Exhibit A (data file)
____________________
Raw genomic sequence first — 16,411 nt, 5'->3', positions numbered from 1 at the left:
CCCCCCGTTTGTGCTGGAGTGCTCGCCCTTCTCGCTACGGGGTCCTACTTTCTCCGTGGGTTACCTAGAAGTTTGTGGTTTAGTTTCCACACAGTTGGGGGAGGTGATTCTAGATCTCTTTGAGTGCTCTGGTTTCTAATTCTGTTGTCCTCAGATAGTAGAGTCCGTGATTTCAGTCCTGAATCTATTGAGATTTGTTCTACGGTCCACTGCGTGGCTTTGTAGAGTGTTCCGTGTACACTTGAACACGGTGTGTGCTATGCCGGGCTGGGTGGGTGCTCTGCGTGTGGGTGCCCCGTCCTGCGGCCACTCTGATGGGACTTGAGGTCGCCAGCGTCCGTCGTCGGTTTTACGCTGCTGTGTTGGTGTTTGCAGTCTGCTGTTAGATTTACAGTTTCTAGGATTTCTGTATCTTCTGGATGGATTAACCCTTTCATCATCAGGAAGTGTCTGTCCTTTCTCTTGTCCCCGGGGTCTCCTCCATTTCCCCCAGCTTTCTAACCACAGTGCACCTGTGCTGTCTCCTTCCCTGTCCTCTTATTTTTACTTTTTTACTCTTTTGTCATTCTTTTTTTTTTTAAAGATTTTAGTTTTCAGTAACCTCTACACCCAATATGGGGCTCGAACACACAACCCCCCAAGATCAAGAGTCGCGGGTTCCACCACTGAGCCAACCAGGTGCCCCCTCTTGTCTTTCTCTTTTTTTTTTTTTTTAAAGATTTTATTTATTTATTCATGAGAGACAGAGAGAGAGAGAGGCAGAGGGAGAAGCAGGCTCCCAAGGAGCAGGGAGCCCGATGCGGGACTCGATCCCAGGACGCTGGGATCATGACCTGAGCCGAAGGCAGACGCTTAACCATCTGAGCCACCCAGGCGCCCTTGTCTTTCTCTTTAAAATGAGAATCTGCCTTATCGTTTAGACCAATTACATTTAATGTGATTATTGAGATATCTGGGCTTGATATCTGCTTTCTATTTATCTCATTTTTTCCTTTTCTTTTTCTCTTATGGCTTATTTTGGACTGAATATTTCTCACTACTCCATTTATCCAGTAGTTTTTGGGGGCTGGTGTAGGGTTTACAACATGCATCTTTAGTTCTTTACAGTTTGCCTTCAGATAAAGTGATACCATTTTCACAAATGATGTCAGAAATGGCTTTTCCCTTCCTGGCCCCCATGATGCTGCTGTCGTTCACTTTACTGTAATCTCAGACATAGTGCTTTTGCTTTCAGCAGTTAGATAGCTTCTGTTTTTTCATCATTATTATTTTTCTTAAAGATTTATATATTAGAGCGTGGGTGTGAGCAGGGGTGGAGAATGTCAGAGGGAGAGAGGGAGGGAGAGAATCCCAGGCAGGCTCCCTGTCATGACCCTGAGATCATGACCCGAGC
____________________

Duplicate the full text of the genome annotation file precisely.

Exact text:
Raw genomic sequence first — 16,411 nt, 5'->3', positions numbered from 1 at the left:
CCCCCCGTTTGTGCTGGAGTGCTCGCCCTTCTCGCTACGGGGTCCTACTTTCTCCGTGGGTTACCTAGAAGTTTGTGGTTTAGTTTCCACACAGTTGGGGGAGGTGATTCTAGATCTCTTTGAGTGCTCTGGTTTCTAATTCTGTTGTCCTCAGATAGTAGAGTCCGTGATTTCAGTCCTGAATCTATTGAGATTTGTTCTACGGTCCACTGCGTGGCTTTGTAGAGTGTTCCGTGTACACTTGAACACGGTGTGTGCTATGCCGGGCTGGGTGGGTGCTCTGCGTGTGGGTGCCCCGTCCTGCGGCCACTCTGATGGGACTTGAGGTCGCCAGCGTCCGTCGTCGGTTTTACGCTGCTGTGTTGGTGTTTGCAGTCTGCTGTTAGATTTACAGTTTCTAGGATTTCTGTATCTTCTGGATGGATTAACCCTTTCATCATCAGGAAGTGTCTGTCCTTTCTCTTGTCCCCGGGGTCTCCTCCATTTCCCCCAGCTTTCTAACCACAGTGCACCTGTGCTGTCTCCTTCCCTGTCCTCTTATTTTTACTTTTTTACTCTTTTGTCATTCTTTTTTTTTTTAAAGATTTTAGTTTTCAGTAACCTCTACACCCAATATGGGGCTCGAACACACAACCCCCCAAGATCAAGAGTCGCGGGTTCCACCACTGAGCCAACCAGGTGCCCCCTCTTGTCTTTCTCTTTTTTTTTTTTTTTAAAGATTTTATTTATTTATTCATGAGAGACAGAGAGAGAGAGAGGCAGAGGGAGAAGCAGGCTCCCAAGGAGCAGGGAGCCCGATGCGGGACTCGATCCCAGGACGCTGGGATCATGACCTGAGCCGAAGGCAGACGCTTAACCATCTGAGCCACCCAGGCGCCCTTGTCTTTCTCTTTAAAATGAGAATCTGCCTTATCGTTTAGACCAATTACATTTAATGTGATTATTGAGATATCTGGGCTTGATATCTGCTTTCTATTTATCTCATTTTTTCCTTTTCTTTTTCTCTTATGGCTTATTTTGGACTGAATATTTCTCACTACTCCATTTATCCAGTAGTTTTTGGGGGCTGGTGTAGGGTTTACAACATGCATCTTTAGTTCTTTACAGTTTGCCTTCAGATAAAGTGATACCATTTTCACAAATGATGTCAGAAATGGCTTTTCCCTTCCTGGCCCCCATGATGCTGCTGTCGTTCACTTTACTGTAATCTCAGACATAGTGCTTTTGCTTTCAGCAGTTAGATAGCTTCTGTTTTTTCATCATTATTATTTTTCTTAAAGATTTATATATTAGAGCGTGGGTGTGAGCAGGGGTGGAGAATGTCAGAGGGAGAGAGGGAGGGAGAGAATCCCAGGCAGGCTCCCTGTCATGACCCTGAGATCATGACCCGAGC